The course can be attended on a voluntary basis if permission is granted by IOB.
The course is offered free of charge.
The master programme has a modular structure. Each module connects to one of the research lines at IOB. This allows for close interaction and synergy between the ongoing research by IOB staff, their policy-oriented work and education. Students are familiarized with state of the art research on the topics under review as well as lecturers’ policy-oriented research. They become familiar with the key actors in the development arena and their perspectives on development issues.
At IOB, students learn from the staff’s research but in addition improve their own research-related skills and attitudes. In the first module the students practice academic reading & writing skills, with special attention to referencing. Students are taught to find and use the most relevant data sources and to interpret these materials correctly. Additionally, all students attend courses on quantitative and qualitative research methods and get acquainted to the debate between both approaches. The research methods are practiced through hands-on training sessions. At several stages students are required to write papers. They receive feedback on both content and academic writing style. The papers are presented in front of an audience of professors and fellow students in a conference-like format. Presentation skills are practiced and evaluated at various times throughout the programme. In the classroom, there is room for debate and students are required to actively participate. They must be able to critically reflect on what they have learned.
Finally, the modular structure, offering many subunits, allows students to define their own personal learning path – thereby selecting courses and paper topics close to their research interest. This ends up in the writing of a master’s dissertation. The student is expected to solely, though under close supervision of the promoter, conduct research and write a dissertation. The quality of the dissertation can be gauged by the scientific rigour with which the research has been undertaken, its relevance in addressing real-life policy issues and the political feasibility of the recommendations made. IOB students can choose to conduct fieldwork or to do an internship abroad. IOB offers the possibility to apply for a grant.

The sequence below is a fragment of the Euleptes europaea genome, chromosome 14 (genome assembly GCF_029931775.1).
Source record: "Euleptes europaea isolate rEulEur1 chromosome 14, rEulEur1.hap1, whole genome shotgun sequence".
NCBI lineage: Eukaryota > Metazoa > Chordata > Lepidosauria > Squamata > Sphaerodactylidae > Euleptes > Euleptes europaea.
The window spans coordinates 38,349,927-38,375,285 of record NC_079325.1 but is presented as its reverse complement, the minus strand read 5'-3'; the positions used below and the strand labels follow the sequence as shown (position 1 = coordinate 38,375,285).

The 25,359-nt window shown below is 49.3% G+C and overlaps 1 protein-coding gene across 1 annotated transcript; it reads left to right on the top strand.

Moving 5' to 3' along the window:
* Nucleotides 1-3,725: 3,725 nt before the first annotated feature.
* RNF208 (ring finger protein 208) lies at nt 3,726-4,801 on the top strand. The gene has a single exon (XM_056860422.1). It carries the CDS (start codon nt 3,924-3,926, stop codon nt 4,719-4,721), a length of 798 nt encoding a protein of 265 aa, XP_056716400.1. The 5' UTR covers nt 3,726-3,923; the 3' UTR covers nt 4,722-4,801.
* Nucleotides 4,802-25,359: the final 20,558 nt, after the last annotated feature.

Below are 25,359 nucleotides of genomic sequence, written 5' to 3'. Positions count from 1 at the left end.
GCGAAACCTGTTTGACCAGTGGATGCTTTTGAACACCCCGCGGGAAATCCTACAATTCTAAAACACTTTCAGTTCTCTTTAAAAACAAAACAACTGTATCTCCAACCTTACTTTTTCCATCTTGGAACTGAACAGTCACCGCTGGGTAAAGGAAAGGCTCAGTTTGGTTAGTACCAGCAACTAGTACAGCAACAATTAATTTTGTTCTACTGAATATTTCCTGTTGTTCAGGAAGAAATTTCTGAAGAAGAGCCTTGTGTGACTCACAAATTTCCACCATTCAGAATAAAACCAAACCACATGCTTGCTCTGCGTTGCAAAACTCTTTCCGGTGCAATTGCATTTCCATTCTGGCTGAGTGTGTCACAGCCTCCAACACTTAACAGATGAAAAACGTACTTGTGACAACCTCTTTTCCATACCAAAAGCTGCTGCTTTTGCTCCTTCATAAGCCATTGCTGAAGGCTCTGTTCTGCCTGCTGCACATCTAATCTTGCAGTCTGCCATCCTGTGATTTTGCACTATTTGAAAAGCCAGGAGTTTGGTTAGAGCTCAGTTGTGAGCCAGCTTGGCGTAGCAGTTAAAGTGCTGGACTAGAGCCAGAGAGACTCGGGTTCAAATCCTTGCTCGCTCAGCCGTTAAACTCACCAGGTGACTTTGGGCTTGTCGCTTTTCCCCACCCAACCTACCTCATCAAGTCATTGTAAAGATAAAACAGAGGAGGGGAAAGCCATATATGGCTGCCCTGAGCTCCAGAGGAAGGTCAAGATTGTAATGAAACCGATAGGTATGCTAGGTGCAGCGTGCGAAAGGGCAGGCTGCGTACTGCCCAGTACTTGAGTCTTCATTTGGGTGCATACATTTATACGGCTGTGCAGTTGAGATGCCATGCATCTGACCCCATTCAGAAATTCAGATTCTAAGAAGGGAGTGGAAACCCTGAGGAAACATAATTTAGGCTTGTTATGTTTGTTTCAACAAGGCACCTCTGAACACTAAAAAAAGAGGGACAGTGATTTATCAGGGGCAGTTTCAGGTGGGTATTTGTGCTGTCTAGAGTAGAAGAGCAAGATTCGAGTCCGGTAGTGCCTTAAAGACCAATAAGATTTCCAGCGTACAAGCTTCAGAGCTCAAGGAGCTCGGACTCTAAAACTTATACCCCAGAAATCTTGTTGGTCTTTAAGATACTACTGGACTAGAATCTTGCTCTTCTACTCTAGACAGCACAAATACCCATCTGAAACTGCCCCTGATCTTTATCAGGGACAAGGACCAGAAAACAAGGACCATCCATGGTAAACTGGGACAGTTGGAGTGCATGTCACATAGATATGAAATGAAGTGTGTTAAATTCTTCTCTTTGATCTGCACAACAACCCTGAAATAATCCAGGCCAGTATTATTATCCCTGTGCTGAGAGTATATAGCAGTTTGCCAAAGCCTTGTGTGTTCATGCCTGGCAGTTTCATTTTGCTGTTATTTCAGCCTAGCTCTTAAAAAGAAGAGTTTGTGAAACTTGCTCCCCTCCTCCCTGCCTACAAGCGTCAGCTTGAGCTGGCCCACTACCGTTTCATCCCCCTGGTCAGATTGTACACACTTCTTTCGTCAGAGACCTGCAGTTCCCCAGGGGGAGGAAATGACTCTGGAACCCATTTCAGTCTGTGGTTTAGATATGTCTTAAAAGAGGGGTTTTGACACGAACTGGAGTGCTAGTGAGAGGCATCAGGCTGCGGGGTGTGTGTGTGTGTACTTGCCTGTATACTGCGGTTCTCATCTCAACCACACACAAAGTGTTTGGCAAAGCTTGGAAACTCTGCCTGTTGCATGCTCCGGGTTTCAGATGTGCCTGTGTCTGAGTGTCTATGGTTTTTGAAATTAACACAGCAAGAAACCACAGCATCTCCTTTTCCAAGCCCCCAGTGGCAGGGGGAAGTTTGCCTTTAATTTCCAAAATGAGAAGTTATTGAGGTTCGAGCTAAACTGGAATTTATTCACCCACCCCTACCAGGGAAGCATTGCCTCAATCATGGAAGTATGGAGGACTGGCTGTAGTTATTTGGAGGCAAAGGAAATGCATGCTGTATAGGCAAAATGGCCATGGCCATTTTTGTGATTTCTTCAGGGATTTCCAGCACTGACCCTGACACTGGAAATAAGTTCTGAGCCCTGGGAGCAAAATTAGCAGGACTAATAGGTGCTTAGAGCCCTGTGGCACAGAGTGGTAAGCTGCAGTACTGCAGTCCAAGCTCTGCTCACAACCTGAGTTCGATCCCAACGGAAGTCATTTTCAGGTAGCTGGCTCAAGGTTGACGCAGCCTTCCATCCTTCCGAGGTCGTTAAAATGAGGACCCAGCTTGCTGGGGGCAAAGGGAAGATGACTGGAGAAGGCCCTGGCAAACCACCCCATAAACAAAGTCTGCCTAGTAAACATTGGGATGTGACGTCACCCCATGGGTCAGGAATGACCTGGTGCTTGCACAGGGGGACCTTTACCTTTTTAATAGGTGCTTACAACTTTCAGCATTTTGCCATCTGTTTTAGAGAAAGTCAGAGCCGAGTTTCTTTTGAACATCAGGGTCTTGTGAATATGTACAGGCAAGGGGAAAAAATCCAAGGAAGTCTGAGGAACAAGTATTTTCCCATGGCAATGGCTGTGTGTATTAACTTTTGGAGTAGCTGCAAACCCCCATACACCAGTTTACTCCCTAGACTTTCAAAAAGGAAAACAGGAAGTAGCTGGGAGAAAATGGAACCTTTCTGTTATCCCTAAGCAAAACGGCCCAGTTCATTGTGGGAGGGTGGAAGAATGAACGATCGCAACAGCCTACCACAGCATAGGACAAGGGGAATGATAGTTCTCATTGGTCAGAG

The student population at IOB is somewhat special as most of the students already have professional experience before they start their master programme at IOB. This makes for a unique wealth of experiences of development actors from different sectors (government, donors, civil society, academia, …) from over thirty different countries. Student evaluations show that students learn a lot from the exchange with other students’ professional experiences. Group work and joint exercises are often geared toward tapping into the wealth of that variety of professional experiences and thereby facilitating learning about other sectors, other perspectives, other countries’ good practices or mistakes in certain areas.
As part of their dissertation project students are provided the opportunity to do an internship with a key development actor ( e.g. bilateral or multi-lateral donor agency, …) or through field work get some first-hand experience with data collection & analysis, consequently getting a feel of what academic research is all about.
IOB highly values policy oriented research and as such IOB staff frequently engage in policy advisory work. In the past, research has been carried out for, amongst others, the Belgian Directorate General for Development Co-operation (DGD), Belgian Technical Co-operation (BTC), the European Commission, the World Bank, the United Nations Development Fund for Women (UNIFEM), the Food and Agriculture Organisation of the United Nations (FAO), as well as countless non-governmental organisations. The insights that such staff exposure provides is a major source of inspiration for the teaching programmes.
Finally, students themselves meet with a number of key actors from the professional field, either via external lecturers or through class visits (e.g. OECD DAC (Paris), World Bank, …). In certain modules, simulation games are used to get a better understanding of the actual professional roles that actors in the development arena play, what incentives drive them, and how different sectors & cultures use different strategies.